AT Day 010: Monday April 17,  2023

Mile 110.4+ 21.3 miles/xx km
Total Distance Hiked: 131.7 miles/212.5 kilometres

Moore Creek – Swinging Dick Gap – Panther Gap – Silver Bold shelter – Silver Bold Mt – Wayah Gap – Wine Spring Bold – Wayah Bold – Wayah Shelter- Licklog Gap – Burningtown Gap – Cold Springs Shelter – Cold Spring Gap – Rocky Bold – Tellico Gap – Wesser Bald –

A: 5490ft /xx m –  D: 5200ft/xx m

It was a cold night camped by the creek. We were woken well before sunrise by the twittering of birds and the sound of  rushing stream. Pretty peaceful start to the day. The weather  this week is predicted to be fine and sunny until the weekend so with a spring in our step we got going just before sunrise.   For me the morning starts full of joy and promise of a wonderful day ahead.  Especially once you see the sunrise, the light reflected through the bright green of the new foilage is absolutely delightful.  

This morning as we left our campsite at Moore Creek  climbing up out of the valley towards the very curiously named Swinging Dick Gap, we were passed by a hiker. We thought it was a hiker  except he was carrying only a hydration vest and a couple of handheld  bottles.  Finally 10 days in and we were being passed. I said ‘good morning, how you going’?  His reply was ‘hope to make it to Maine’. Alrighty….maybe a fastest known time attempt?   I hope he makes it. Maybe the name of the gap was an omen for the morning ahead.

There was a brisk with a cold wind blowing as we went through Swinging Dick Gap.  It made us move at quite a pace because it was so cold.  Surprisingly cold especially since we could see the sun illuminating the trees around us.  We were expecting it to be a little bit warmer but we’ll warm up as we move.
About an hour into our hike this morning we came past a side trail coming out from a shelter. We went past a couple who were just beginning their morning. They stepped aside, we went past them said good morning.  As we continued to move along one of the party just decided that he was going to attach himself to us with a rubber, band like a limpet Not a reasonable distance apart but right in Hammers heels It was so annoying but anyway we hiked on. At the top of the climb we stopped hoping he would drop off and wait for his friends.  They arrived, he say you go ahead you’re faster. He then continued to shadow us down the mountain, right on Hammers heels. The sound of gunfire was reverberating up the valley…Hammer and I were talking about it but the Limpet clung on without engaging in conversation.  After about a mile of beeing silently shadowed I stopped and asked him if he wanted to go ahead,  ‘oh no, he replied…wtf. So we stopped forcing him to go by. We then waited for his two friends to go by as well, before stopping for a reset in a sunny spot.  Not quite sure what to make of it. But it affected my equilibrium….there’s lots of space out here for everybody.. no need to tailgate unless you want to make conversation. In which case you’re quite welcomed.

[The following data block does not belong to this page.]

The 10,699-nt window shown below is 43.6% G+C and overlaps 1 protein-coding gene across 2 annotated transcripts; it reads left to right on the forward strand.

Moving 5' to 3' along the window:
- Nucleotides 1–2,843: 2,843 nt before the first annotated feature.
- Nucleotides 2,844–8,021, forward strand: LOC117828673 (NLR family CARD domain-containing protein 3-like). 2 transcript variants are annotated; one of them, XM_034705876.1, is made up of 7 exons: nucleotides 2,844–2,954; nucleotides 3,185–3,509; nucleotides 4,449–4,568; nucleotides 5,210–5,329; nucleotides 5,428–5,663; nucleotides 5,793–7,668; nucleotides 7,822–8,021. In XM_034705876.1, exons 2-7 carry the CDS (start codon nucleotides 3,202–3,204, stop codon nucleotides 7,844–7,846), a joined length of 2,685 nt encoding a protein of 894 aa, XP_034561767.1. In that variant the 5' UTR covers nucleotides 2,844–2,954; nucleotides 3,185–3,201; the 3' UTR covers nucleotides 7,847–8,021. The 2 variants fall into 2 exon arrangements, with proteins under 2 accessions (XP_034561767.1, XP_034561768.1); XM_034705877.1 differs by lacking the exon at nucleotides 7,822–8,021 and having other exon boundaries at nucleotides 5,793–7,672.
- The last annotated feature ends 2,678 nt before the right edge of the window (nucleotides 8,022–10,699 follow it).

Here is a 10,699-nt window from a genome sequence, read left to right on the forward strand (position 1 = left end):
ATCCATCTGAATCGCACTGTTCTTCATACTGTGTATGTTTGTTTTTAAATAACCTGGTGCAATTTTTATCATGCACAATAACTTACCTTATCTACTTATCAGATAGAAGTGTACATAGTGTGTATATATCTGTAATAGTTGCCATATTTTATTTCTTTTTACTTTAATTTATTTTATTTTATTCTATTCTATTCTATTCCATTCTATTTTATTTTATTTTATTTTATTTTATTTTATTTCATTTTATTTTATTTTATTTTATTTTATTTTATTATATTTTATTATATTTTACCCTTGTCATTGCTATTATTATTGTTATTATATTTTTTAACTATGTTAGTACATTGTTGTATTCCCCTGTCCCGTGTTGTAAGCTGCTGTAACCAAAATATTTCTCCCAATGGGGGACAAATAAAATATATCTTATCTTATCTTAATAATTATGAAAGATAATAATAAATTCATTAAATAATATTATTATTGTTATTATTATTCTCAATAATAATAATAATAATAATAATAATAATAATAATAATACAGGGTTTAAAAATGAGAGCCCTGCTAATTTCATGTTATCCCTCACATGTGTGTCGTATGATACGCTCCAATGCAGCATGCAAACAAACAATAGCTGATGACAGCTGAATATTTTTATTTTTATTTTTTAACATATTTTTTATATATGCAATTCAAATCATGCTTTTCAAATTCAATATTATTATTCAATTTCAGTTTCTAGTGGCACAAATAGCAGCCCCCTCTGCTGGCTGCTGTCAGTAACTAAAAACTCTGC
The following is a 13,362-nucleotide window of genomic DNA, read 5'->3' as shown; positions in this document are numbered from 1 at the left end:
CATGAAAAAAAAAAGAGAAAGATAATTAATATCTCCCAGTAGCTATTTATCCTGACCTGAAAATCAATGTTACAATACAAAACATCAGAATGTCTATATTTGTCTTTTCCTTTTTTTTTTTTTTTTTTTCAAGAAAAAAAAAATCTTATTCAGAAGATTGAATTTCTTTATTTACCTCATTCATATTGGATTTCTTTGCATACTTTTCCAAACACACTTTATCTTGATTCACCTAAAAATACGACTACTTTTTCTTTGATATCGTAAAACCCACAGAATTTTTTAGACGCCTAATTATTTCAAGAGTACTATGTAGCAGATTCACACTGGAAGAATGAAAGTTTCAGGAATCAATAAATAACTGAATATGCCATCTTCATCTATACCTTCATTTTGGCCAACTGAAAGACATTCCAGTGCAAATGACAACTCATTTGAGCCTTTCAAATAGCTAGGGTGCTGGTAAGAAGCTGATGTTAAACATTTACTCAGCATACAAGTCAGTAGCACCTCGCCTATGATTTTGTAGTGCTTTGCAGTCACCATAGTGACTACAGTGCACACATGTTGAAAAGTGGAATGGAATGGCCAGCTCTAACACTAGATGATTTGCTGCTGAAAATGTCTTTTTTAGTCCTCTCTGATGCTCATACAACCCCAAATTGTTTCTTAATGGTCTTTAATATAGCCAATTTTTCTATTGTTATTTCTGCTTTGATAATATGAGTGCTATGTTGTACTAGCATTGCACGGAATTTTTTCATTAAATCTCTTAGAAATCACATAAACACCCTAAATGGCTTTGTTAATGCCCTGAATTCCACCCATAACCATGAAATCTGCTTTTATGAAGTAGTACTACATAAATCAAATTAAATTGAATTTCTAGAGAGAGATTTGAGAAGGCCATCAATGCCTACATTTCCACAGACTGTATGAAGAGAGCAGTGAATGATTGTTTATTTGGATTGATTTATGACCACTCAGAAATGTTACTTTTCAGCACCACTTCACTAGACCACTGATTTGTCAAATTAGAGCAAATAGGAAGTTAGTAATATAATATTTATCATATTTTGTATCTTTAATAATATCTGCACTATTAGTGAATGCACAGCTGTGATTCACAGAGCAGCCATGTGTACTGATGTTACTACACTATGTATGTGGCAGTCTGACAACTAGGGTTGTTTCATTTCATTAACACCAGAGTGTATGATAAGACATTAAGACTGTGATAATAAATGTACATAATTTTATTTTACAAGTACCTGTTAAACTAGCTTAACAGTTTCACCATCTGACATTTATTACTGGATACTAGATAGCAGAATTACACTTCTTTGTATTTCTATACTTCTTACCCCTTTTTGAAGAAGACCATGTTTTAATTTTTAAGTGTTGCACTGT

After this reset we hiked on our own enjoying the serenity.  I was pleased we we were on our own as the walk up Wayah Bald was straight up , not overly long just taxing. You really need to do it at your pace.  We were surprised to reach the top and find a paved road, trash cans and a memorial shelter with  stunning  360° views from the top. I got to have a quick peak at the Boston marathon race. Still early but it looked like Kipchoge was off pace.

We continued on down the mountain as it was still too early to stop for lunch. A cold wind followed us off the mountain. So far North Carolina has been a little bit peakier then Georgia with a neverending series of closely set gaps and balds which the trail traverses.
We stopped for lunch at Licklog Gap, another lyrical name. The cool breeze meant a shorter then usual break.
As we returned to trail another hiker was passing. We’d met him briefly earlier. So we hiked with him for a while. His name was Matt, no trail name yet. He is a recently  retired US Army soldier. When Hammer asked if the Army taught him much about hiking? He replied no…the Army taught him how to suffer but not how to hike with a pack. This he learnt while on trail over the past few weeks.  He seem to have his gear pretty well dialed.
As he was going to the next shelter we said goodbye and carried on. A long afternoon descending knowing that will be a long ascent before we can make camp for the day.

Saying goodbye to Matt. Hope to meet up again along the way.

The late afternoon seemed to fly and before too long we found a fantastic dispersed campspot. We camped alone high on a ridge. Life is good.